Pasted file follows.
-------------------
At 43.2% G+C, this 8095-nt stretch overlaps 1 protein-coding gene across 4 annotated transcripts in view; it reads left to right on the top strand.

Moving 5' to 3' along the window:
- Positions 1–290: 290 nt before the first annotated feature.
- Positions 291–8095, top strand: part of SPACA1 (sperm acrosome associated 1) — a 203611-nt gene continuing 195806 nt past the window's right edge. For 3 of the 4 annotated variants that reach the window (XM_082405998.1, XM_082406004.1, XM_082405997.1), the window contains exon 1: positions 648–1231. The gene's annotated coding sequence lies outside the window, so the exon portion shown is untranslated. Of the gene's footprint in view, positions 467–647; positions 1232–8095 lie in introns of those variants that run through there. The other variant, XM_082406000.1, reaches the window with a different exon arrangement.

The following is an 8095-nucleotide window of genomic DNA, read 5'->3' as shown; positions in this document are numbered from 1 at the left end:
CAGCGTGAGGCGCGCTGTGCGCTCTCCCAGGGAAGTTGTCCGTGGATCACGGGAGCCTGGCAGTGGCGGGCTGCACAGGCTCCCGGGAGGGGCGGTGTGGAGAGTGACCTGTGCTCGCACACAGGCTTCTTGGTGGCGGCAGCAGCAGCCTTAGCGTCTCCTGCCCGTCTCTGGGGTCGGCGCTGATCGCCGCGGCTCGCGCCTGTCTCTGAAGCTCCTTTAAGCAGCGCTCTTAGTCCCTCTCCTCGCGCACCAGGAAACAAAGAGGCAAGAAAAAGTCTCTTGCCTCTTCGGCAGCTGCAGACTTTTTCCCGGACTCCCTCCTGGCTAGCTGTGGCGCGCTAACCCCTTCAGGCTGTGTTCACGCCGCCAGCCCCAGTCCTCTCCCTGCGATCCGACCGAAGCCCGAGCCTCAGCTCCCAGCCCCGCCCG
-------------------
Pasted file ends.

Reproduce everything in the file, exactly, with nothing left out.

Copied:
At 43.2% G+C, this 8095-nt stretch overlaps 1 protein-coding gene across 4 annotated transcripts in view; it reads left to right on the top strand.

Moving 5' to 3' along the window:
- Positions 1–290: 290 nt before the first annotated feature.
- Positions 291–8095, top strand: part of SPACA1 (sperm acrosome associated 1) — a 203611-nt gene continuing 195806 nt past the window's right edge. For 3 of the 4 annotated variants that reach the window (XM_082405998.1, XM_082406004.1, XM_082405997.1), the window contains exon 1: positions 648–1231. The gene's annotated coding sequence lies outside the window, so the exon portion shown is untranslated. Of the gene's footprint in view, positions 467–647; positions 1232–8095 lie in introns of those variants that run through there. The other variant, XM_082406000.1, reaches the window with a different exon arrangement.

The following is an 8095-nucleotide window of genomic DNA, read 5'->3' as shown; positions in this document are numbered from 1 at the left end:
CAGCGTGAGGCGCGCTGTGCGCTCTCCCAGGGAAGTTGTCCGTGGATCACGGGAGCCTGGCAGTGGCGGGCTGCACAGGCTCCCGGGAGGGGCGGTGTGGAGAGTGACCTGTGCTCGCACACAGGCTTCTTGGTGGCGGCAGCAGCAGCCTTAGCGTCTCCTGCCCGTCTCTGGGGTCGGCGCTGATCGCCGCGGCTCGCGCCTGTCTCTGAAGCTCCTTTAAGCAGCGCTCTTAGTCCCTCTCCTCGCGCACCAGGAAACAAAGAGGCAAGAAAAAGTCTCTTGCCTCTTCGGCAGCTGCAGACTTTTTCCCGGACTCCCTCCTGGCTAGCTGTGGCGCGCTAACCCCTTCAGGCTGTGTTCACGCCGCCAGCCCCAGTCCTCTCCCTGCGATCCGACCGAAGCCCGAGCCTCAGCTCCCAGCCCCGCCCG